Concussion Management Over 70% of Doctors Got It Wrong

Written By: Leah Concannon, MD; Stanley Herring, MD

Concussion Management

When asked how to manage a concussion case over 70% of doctors got the answer wrong. What does this mean? It means that the information is constantly changing and you can’t expect a primary care physician to know everything. They are constantly having to keep up with latest flu, rash, vaccine, antibiotic and a million other things. They cannot be expected to know everything about every topic. What you learn in school is only the current basis of information. What you know presently is based on what type of cases you see. The Urgent Care doctors know how to handle emergencies, life threatening situations. If you are not in immediate danger for them you are “fine”, because that is what they do.  Primary care physicians have a large breadth of knowledge but not necessarily depth of a knowledge with all subject matter. We certainly can’t expect them to have a depth of knowledge about everything, that’s why we have specialists. Most physicians will admit that they have a certain area of expertise and refer to colleagues for what is not in their “wheelhouse”, that’s a team approach to health care. We certainly can’t expect them to have Posturography, Videonystagmography, ImPACT testing and Interactive Metronome to assess brain function. But specialists, for example medical neurologists, are consulted only when the situation is really bad or a specific disease process needs to be managed. So what do we do about the thousands of cases of concussions? First you educate yourself, particularly if your child is in contact sports. Second you get baseline testing done, more the better. Thirdly you consult a doctor who has made the management and treatment of traumatic brain injury their only focus, a concussion specialist and you find this doctor before they are needed. The following is part one of a concussion scenario from Medscape. See if you get the correct answer. David Burns, DC ND DACNB FACFN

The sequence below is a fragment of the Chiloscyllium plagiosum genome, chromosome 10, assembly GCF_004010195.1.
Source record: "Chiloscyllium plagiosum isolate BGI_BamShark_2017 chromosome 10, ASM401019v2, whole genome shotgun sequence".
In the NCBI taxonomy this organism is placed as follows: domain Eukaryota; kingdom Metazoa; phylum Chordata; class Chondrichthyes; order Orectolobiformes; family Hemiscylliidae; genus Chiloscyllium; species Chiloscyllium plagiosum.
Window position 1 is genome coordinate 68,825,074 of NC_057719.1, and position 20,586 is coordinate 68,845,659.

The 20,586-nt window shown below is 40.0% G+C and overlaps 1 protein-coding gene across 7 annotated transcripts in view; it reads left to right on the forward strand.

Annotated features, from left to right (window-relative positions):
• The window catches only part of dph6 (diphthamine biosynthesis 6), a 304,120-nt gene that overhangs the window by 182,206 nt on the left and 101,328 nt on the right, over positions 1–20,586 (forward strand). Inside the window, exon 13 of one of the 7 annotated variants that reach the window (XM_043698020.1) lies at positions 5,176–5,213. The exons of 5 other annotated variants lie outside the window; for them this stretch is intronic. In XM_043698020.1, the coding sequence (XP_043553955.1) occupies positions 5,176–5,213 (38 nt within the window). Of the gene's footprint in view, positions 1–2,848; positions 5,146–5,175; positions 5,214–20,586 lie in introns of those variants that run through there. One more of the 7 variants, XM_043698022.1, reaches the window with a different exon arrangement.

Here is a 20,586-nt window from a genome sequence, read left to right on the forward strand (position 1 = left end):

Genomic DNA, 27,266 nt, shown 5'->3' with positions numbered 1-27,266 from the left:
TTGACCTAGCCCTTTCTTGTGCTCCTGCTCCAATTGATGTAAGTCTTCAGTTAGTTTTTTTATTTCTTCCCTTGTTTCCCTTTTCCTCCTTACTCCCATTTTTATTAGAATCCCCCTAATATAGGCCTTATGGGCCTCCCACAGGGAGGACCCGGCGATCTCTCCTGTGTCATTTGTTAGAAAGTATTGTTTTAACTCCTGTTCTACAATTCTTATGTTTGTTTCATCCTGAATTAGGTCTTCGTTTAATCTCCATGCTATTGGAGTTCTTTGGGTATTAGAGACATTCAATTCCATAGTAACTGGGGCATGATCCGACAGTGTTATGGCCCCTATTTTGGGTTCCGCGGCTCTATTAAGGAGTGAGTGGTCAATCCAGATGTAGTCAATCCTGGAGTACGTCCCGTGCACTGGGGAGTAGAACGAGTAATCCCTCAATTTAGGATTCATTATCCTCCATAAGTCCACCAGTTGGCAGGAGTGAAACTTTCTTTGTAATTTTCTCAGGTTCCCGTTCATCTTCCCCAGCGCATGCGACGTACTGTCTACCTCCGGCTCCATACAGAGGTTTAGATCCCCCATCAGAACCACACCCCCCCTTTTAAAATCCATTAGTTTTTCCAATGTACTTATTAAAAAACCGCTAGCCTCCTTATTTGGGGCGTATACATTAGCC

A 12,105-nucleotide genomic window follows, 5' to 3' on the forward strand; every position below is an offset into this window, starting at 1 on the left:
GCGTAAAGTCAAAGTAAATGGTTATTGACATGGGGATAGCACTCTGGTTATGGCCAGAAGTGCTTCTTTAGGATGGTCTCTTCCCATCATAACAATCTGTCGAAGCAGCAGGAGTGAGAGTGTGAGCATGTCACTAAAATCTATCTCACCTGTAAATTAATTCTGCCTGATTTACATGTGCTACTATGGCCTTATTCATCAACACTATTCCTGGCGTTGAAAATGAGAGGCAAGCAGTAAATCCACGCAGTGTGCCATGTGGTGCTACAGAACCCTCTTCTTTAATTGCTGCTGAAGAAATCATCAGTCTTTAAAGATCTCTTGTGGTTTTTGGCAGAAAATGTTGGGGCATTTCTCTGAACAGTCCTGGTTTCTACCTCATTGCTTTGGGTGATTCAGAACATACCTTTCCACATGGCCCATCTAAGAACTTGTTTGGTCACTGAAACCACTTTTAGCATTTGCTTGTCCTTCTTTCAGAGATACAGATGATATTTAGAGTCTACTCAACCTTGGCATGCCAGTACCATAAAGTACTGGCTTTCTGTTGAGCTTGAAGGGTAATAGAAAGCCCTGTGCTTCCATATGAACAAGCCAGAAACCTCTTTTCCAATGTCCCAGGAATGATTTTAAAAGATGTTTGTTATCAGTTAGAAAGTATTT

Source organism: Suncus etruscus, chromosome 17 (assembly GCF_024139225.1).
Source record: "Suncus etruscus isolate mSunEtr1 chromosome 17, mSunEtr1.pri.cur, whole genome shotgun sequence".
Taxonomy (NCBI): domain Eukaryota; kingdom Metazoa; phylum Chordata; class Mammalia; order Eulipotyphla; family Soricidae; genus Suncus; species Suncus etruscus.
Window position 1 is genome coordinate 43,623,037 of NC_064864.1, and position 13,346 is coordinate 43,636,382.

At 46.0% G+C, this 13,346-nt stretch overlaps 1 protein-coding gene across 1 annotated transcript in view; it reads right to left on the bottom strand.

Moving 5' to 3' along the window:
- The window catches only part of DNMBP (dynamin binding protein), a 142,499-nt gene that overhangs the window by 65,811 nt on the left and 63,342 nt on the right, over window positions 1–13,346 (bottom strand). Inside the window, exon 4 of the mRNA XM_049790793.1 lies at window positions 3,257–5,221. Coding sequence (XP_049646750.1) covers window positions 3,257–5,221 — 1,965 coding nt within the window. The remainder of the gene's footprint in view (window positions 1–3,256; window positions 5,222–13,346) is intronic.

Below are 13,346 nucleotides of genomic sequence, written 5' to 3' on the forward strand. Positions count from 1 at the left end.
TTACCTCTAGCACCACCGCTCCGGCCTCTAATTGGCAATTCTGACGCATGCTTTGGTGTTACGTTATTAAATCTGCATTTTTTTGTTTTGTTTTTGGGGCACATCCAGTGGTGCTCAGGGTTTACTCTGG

A Soccer Player With a Headache: Best Practices

Leah Concannon, MD; Stanley Herring, MD

Jamie, a 14-year-old girl, presents to your office complaining of headaches and difficulty concentrating in school. One week ago, she was playing soccer on the school team when she collided with another player while going for a header. She doesn’t think she lost consciousness, but her memory is a bit fuzzy regarding the minute or so after the hit. She continued playing, but by late in the second half, her headache was severe enough that she took herself out of the game.

She missed a few days of school owing to headaches and fatigue. She reports ongoing daily global headaches since that time; they are better in the morning and worse in the afternoon, particularly after eating lunch in the lunch hall. Reading and classes that require that she focus more are also reported to exacerbate her symptoms and have resulted in her having difficulty concentrating in school. Jamie’s parents report she is more moody than usual, and she finds it difficult to spend time with her friends owing to her symptoms. She has tried going to soccer practice but found that this too worsens her symptoms. She is sleeping well and denies nausea, vomiting, dizziness, photophobia, phonophobia, and other associated symptoms.

Jamie has always been healthy except for a few minor orthopedic injuries as a result of sports participation. She and her family deny any prior concussions. She plays year-round soccer for her select team and was excited to play for her high school this season. She was diagnosed with attention-deficit/hyperactivity disorder (ADHD) at 10 years of age, but doesn’t use medication because she doesn’t like the side effects. Her parents divorced 3 years ago; Jamie had some anxiety at that time but feels that it is under control now.

Her mother has a history of migraine headaches; her father is healthy.


On the basis of your knowledge of concussion in teenage girls, you decide to:
  1. Monitor for another month, recognizing that because of the neuroplasticity typical of adolescents, Jamie can be expected to recover more quickly than an adult.
  2. Advise Jamie and her family that athletes with attention-deficit disorder/ADHD may recover more slowly from sports concussions.
  3. Allow Jamie to return to physical activities, such as running, but limit her to non-contact sports.


See Part Two

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